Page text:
Among the press contingent in Newnan are documentary filmmakers.

- Chris Joyner

Newnan residents (from left) Jenny Lewis, Jack McBride and Chris McBride show their anti-hate signs ahead of Saturday’s planned rally by neo-Nazis.

1:50 P.M.: Newnan residents Jack McBride, Jenny Lewis, Jane Brown and Chris McBride want the world to know hate is not a part of their community.

The group sat along a stone wall on a quiet street just blocks from the site of Saturday’s gathering, waving at passers-by, holding up a “Strong Together” sign and trying to make sure that their community is not associated with divisiveness.

“We don’t want this in our town,” Lewis said as cars honked in support of her sign. “This is a wonderful place to live.”

Jack McBride said the community is diverse racially, politically, economically and religiously, but has little tolerance for the views of groups supporting Nazi sentiment.

“We have all the problems of a small Southern town socially, but what they espouse is not who we are,” he said. “We don’t know why they’re here.”

- Leon Stafford

1:15 P.M.: Hasco Craver, Newnan assistant city manager, said the city is "proud of the overwhelming support we have received from nearby law enforcement agencies (and) citizens and business owners."

The first press conference was just held at Coweta County Justice Center. The city plans to hold updates every half- hour.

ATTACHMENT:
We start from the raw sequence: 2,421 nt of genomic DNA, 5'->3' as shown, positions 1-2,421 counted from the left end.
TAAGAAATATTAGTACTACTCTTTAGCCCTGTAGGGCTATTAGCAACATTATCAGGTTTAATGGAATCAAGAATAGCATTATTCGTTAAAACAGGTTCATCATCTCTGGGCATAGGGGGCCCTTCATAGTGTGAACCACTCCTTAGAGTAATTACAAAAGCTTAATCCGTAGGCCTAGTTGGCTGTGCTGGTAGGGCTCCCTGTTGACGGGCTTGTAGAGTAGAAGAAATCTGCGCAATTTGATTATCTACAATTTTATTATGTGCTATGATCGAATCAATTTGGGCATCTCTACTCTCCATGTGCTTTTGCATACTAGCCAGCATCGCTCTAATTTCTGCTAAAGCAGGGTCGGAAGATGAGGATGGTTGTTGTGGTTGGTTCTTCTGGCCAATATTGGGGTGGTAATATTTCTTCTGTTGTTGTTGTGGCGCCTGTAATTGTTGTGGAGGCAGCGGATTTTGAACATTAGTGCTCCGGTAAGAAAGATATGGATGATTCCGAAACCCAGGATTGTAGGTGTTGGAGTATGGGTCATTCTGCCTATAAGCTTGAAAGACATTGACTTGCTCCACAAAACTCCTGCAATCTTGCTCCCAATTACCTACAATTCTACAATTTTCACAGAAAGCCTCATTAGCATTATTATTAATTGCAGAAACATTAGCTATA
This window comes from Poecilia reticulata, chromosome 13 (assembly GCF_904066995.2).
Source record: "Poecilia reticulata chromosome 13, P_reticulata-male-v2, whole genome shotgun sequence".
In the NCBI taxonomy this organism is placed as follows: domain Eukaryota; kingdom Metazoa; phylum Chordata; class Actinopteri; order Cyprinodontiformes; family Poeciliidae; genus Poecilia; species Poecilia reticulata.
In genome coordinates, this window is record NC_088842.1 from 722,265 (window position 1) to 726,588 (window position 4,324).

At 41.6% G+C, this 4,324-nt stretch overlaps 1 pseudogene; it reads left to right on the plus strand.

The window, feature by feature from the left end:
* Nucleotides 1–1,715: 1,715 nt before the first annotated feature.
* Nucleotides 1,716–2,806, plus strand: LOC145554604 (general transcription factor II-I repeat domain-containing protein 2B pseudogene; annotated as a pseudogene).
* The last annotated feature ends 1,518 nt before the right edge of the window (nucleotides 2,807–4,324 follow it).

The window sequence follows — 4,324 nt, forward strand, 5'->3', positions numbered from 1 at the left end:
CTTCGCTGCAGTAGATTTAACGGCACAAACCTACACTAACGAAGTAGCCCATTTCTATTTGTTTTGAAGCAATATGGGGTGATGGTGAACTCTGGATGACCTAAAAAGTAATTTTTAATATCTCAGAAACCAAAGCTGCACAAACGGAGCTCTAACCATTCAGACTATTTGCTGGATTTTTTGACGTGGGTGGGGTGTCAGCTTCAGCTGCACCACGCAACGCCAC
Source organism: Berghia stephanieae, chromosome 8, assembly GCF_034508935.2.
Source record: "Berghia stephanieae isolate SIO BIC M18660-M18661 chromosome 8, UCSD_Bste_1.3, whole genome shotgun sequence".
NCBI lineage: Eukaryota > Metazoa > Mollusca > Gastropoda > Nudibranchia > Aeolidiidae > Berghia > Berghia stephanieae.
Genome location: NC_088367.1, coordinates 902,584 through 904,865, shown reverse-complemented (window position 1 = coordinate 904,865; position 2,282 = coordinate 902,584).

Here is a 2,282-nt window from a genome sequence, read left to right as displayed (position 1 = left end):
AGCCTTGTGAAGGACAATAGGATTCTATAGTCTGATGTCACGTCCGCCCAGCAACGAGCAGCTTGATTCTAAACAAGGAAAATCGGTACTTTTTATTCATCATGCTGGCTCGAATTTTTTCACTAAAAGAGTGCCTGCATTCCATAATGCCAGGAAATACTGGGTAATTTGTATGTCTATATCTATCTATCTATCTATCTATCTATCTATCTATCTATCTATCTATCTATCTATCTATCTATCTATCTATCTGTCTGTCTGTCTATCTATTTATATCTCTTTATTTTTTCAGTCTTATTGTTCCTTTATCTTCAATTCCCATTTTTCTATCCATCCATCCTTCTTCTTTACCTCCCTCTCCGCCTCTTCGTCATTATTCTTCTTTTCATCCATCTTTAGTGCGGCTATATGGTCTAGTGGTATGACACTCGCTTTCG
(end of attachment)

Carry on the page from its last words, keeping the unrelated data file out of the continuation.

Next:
More than 40 law enforcement agencies are on hand as the city prepares for the arrival of the National Socialist Movement members and a separate contingent of counterprotesters.

The Georgia Department of Corrections has four prisoner transport buses on hand in case of mass arrests.

- Chris Joyner

Newnan officials hold their first press conference of the day ahead of Saturday’s planned rally by neo-Nazis. 


The National Socialist Movement, a far-right hate group that celebrates Adolf Hitler’s birthday, will hold a rally at a park in downtown Newnan on Saturday afternoon. The neo-Nazis expect a turnout of 50 to 100. But they’ll also draw anti-fascist demonstrators as well as hundreds of police officers.

City officials said they had no choice but to grant a permit to the group. They said they would close the streets around Greenville Street Park, just a few blocks from Newnan’s court square, beginning at 10 a.m. Saturday. The rally is to begin at 3 p.m. Police urged people to stay away from the gathering.

Barricades and fencing are now in place around a city park in Newnan as police prepare for Saturday’s rally by the Michigan-based neo-Nazi group, Channel 2 Action News reported Friday afternoon. City workers spent much of Thursday putting up the fences and laying out the barricades.

Check back here today for updates from our AJC reporters and photographer in Newnan.